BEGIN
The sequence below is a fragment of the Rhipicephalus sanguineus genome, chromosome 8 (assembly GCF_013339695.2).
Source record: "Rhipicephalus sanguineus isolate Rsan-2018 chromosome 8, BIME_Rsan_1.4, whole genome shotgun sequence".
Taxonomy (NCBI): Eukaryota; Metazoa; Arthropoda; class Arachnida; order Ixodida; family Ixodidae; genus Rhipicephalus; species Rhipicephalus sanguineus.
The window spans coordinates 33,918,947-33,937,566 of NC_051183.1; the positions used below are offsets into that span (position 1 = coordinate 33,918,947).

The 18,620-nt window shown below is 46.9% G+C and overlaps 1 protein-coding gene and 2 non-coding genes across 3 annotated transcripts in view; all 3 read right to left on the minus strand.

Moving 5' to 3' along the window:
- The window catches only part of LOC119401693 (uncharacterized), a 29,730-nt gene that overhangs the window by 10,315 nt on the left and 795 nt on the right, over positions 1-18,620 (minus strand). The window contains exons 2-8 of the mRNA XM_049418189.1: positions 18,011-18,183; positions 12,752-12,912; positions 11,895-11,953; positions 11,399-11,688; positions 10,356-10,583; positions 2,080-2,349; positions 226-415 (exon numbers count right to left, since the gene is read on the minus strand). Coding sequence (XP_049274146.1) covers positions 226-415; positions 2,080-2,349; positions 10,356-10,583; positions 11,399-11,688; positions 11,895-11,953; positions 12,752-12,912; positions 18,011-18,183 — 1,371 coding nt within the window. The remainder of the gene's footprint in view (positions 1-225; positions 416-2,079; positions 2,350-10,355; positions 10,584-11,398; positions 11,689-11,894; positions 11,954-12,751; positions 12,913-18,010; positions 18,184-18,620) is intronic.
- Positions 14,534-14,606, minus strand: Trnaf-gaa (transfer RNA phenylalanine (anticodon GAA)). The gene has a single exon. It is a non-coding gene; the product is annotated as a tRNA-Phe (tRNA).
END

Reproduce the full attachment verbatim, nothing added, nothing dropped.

The sequence below is a fragment of the Rhipicephalus sanguineus genome, chromosome 8 (assembly GCF_013339695.2).
Source record: "Rhipicephalus sanguineus isolate Rsan-2018 chromosome 8, BIME_Rsan_1.4, whole genome shotgun sequence".
Taxonomy (NCBI): Eukaryota; Metazoa; Arthropoda; class Arachnida; order Ixodida; family Ixodidae; genus Rhipicephalus; species Rhipicephalus sanguineus.
The window spans coordinates 33,918,947-33,937,566 of NC_051183.1; the positions used below are offsets into that span (position 1 = coordinate 33,918,947).

The 18,620-nt window shown below is 46.9% G+C and overlaps 1 protein-coding gene and 2 non-coding genes across 3 annotated transcripts in view; all 3 read right to left on the minus strand.

Moving 5' to 3' along the window:
- The window catches only part of LOC119401693 (uncharacterized), a 29,730-nt gene that overhangs the window by 10,315 nt on the left and 795 nt on the right, over positions 1-18,620 (minus strand). The window contains exons 2-8 of the mRNA XM_049418189.1: positions 18,011-18,183; positions 12,752-12,912; positions 11,895-11,953; positions 11,399-11,688; positions 10,356-10,583; positions 2,080-2,349; positions 226-415 (exon numbers count right to left, since the gene is read on the minus strand). Coding sequence (XP_049274146.1) covers positions 226-415; positions 2,080-2,349; positions 10,356-10,583; positions 11,399-11,688; positions 11,895-11,953; positions 12,752-12,912; positions 18,011-18,183 — 1,371 coding nt within the window. The remainder of the gene's footprint in view (positions 1-225; positions 416-2,079; positions 2,350-10,355; positions 10,584-11,398; positions 11,689-11,894; positions 11,954-12,751; positions 12,913-18,010; positions 18,184-18,620) is intronic.
- Positions 14,534-14,606, minus strand: Trnaf-gaa (transfer RNA phenylalanine (anticodon GAA)). The gene has a single exon. It is a non-coding gene; the product is annotated as a tRNA-Phe (tRNA).